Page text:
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Gary Dretzka
..Leonard Klady
..David Poland
..Ray Pride
..Patricia Vidal



 

 








 

November 1, 2003

Thanks mostly to a self-imposed silence on the part of its creators, Larry and Andy Wachowski, The Matrix has inspired more pseudo-intellectual mumbo jumbo than any movie since the '60s, when maestros Bergman, Antonioni, Resnais and Kubrick combined to turn cinema into a religious experience. Critical analysis of the brothers hugely entertaining sci-fi trilogy has run the gamut from astute and inspired, to pretentious and overwrought.

The same can be said about the response to Star Trek, Star Wars and every other blockbuster series that succeeds in transcending its genre. Overheated hype and media overkill, I suppose, are small prices to pay for movies that provoke vigorous public and critical debate and encourage fans to renew their library cards. They mostly deserve kudos, if only for their ability to stimulate the growth of brain cells, instead of hastening their destruction.

Don Davis' musical compositions have played a crucial role in the success of all three Matrix movies, and, in certain circles, the scores have been dissected with the same passion as the comings and goings of Neo, Morpheus, Trinity and the Oracle. It may not be completely accurate to describe the soundtracks as being characters onto themselves, but there's no questioning their dramatic impact and distinct intellectual voice. Thus, it can be assumed the Wachowskis parsed every note, movement and influence.

Davis has been working with the Chicago-born brothers, ever since they emerged from the relative obscurity of the comic-book universe in 1996 with the psycho-sexual thriller, Bound. In addition to his work on the Matrix series, the Anaheim native composed music for the Wachowski's sidebar project, The Animatrix.

Revolutions picks up where Reloaded left off, with the machine army threatening to destroy Zion and the Smiths preparing to finish off Neo, once and for all. The soundtrack album for The Matrix Revolutions will be released a day before the film opens on Nov. 5, day-and-date in multiplexes and on IMAX screens around the world.

Davis was raised in Anaheim and, as a young boy, began playing trumpet. His early leanings were toward jazz, but while at UCLA he developed a passion for scoring movies. His first big breaks came orchestrating such TV shows as The Hulk, Hart to Hart and Beauty and the Beast. His other film work includes Jurassic Park III. and The House on Haunted Hill.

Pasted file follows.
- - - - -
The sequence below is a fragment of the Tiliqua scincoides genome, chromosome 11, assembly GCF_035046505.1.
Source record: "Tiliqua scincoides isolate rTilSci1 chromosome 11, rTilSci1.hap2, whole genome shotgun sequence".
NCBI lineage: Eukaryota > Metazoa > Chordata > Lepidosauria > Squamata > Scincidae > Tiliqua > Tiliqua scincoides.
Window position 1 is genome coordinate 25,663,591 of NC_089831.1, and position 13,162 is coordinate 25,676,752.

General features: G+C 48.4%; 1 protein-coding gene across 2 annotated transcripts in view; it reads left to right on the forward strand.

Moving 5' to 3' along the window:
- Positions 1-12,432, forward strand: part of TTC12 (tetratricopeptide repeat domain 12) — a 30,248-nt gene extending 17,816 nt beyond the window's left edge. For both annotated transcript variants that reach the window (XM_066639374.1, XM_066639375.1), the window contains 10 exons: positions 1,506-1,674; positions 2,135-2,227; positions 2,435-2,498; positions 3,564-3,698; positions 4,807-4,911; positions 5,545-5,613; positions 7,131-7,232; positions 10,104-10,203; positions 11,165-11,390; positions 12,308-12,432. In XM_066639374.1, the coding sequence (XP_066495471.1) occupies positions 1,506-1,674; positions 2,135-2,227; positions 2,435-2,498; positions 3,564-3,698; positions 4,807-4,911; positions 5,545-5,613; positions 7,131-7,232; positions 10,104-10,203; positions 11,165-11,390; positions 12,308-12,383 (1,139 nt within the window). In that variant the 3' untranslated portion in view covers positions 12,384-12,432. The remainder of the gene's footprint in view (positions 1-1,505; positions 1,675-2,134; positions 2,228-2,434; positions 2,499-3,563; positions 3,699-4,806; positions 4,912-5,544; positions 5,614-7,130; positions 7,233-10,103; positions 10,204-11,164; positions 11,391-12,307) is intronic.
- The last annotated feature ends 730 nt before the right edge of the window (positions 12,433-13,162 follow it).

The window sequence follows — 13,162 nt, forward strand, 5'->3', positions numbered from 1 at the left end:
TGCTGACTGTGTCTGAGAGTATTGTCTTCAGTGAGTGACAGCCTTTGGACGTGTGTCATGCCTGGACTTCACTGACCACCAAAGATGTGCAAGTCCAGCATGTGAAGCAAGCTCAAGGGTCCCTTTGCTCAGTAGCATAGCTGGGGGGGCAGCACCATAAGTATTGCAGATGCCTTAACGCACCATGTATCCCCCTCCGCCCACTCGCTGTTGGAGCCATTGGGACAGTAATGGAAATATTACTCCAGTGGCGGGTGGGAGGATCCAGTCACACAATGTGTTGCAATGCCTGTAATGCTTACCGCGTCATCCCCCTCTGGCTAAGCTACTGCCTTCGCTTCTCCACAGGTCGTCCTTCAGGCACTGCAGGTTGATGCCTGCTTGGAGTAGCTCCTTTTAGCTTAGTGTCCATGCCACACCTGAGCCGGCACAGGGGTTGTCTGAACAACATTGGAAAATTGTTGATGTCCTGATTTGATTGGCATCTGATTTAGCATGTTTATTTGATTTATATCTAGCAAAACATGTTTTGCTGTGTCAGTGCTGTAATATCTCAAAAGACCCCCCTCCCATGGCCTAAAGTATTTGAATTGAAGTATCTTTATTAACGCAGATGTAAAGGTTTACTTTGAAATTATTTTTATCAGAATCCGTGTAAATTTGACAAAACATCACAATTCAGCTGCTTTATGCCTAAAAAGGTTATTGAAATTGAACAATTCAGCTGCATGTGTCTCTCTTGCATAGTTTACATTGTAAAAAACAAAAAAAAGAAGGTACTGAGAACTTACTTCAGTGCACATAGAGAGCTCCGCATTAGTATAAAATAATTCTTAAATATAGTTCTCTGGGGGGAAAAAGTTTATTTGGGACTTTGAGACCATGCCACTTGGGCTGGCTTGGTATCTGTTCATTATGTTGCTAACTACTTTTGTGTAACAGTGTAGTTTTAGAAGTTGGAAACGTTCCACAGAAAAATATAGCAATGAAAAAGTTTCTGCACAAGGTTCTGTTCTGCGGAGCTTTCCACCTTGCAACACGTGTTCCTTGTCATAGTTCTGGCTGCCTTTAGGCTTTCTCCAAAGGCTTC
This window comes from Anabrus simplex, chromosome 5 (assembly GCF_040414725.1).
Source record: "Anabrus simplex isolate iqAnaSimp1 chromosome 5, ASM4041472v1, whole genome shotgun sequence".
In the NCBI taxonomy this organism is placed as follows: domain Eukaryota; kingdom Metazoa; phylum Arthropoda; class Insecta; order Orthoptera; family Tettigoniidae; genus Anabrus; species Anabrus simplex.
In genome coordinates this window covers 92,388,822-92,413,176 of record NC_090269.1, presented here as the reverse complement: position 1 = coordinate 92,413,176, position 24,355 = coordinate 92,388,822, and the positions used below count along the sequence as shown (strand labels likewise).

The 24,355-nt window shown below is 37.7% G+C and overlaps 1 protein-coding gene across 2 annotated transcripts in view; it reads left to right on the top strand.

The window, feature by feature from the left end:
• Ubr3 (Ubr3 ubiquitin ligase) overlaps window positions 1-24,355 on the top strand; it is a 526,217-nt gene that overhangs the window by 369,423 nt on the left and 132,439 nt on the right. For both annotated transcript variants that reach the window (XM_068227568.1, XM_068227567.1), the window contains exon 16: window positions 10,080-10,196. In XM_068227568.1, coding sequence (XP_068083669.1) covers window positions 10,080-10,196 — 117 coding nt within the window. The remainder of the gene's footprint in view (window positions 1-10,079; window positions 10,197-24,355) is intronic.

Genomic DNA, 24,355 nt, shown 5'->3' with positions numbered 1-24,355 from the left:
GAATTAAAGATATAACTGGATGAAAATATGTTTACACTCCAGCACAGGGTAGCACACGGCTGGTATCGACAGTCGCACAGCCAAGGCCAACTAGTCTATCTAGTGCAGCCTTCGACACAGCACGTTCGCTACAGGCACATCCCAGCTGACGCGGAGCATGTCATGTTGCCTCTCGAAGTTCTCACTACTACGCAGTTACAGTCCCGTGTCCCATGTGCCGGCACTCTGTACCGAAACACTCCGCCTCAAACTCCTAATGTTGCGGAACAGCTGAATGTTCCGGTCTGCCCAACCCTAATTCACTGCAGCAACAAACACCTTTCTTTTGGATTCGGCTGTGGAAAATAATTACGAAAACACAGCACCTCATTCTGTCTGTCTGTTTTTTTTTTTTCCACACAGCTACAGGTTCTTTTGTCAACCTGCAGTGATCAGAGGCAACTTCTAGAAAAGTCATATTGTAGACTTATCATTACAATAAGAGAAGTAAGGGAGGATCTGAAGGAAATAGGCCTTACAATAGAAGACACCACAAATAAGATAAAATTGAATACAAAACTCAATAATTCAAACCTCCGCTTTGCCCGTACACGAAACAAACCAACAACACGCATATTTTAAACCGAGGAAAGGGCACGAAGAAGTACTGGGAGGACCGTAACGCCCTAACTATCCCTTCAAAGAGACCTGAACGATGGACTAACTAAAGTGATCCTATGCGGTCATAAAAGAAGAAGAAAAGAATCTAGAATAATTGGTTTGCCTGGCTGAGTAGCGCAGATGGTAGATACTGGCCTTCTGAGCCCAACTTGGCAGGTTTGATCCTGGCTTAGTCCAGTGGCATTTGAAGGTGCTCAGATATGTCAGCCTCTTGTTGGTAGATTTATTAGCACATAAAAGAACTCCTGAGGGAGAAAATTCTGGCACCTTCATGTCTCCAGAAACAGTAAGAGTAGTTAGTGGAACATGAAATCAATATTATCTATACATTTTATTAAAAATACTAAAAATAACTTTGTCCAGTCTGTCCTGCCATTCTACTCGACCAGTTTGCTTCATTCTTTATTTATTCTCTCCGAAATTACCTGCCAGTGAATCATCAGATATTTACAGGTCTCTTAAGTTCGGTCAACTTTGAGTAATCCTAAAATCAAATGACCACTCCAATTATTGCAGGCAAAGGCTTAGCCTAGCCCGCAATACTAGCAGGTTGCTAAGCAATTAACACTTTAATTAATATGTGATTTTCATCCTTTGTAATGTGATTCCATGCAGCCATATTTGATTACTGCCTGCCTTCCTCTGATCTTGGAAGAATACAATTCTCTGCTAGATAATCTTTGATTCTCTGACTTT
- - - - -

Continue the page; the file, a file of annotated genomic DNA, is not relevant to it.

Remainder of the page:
This interview took place the evening after Davis attended the gala premiere of Revolutions, at the spanking-new Disney Hall, in downtown Los Angeles.

MOVIE CITY NEWS: How did Disney Hall handle the high-octane sound of The Matrix Revolutions?

DON DAVIS: Those of us involved in post-production all had different expectations, and, to various degrees, some of us were disappointed. The hall wasn't designed for movies, though, and I doubt that many premieres will take place there.

MCN: What's the difference?

DD: Films are dubbed to create depth. By putting six speakers around the audience, you're creating an artificial environment, and in a space as "live" as Disney Hall -- which was built for acoustic music -- the bouncing of the sound made our music sound muddy.

People sitting in the audience couldn't discern the separation in the speakers. When an orchestra is playing in the halls, however, that's the effect you do want ... a fully integrated sound.

MCN: Even so, I suspect that Disney Hall will be the hot place to stage premieres for a while. How did this one come about?

DD: I think the premiere came about because (producer) Joel Silver and (architect) Frank Gehry are friends. Joel owns and has restored several Frank Lloyd Wright homes, and is an authority on Wright.

His company's logo is taken from a Wright tile. Joel's pretty well known in the architectural community, so that's how that came about. But, it isn't an ideal situation for movies.

MCN: I assume the Wachowski brothers had more than a little input into your compositions.

DD: Well, there is a lot there. We wanted the music to function dramatically with the audience, and put forward what Larry and Andy were to trying to communicate to them.

Any time I could add some symbolic imagery to the score, I would.

MCN: For instance?

DD: In the first movie, for example, one of the recurring motifs was reflection ... reflections off glass surfaces, mirrors, Morpheus' eyeglasses, Neo's glasses. At one point, Neo touched a mirror and it appeared to turn liquid, and began crawling up his arm.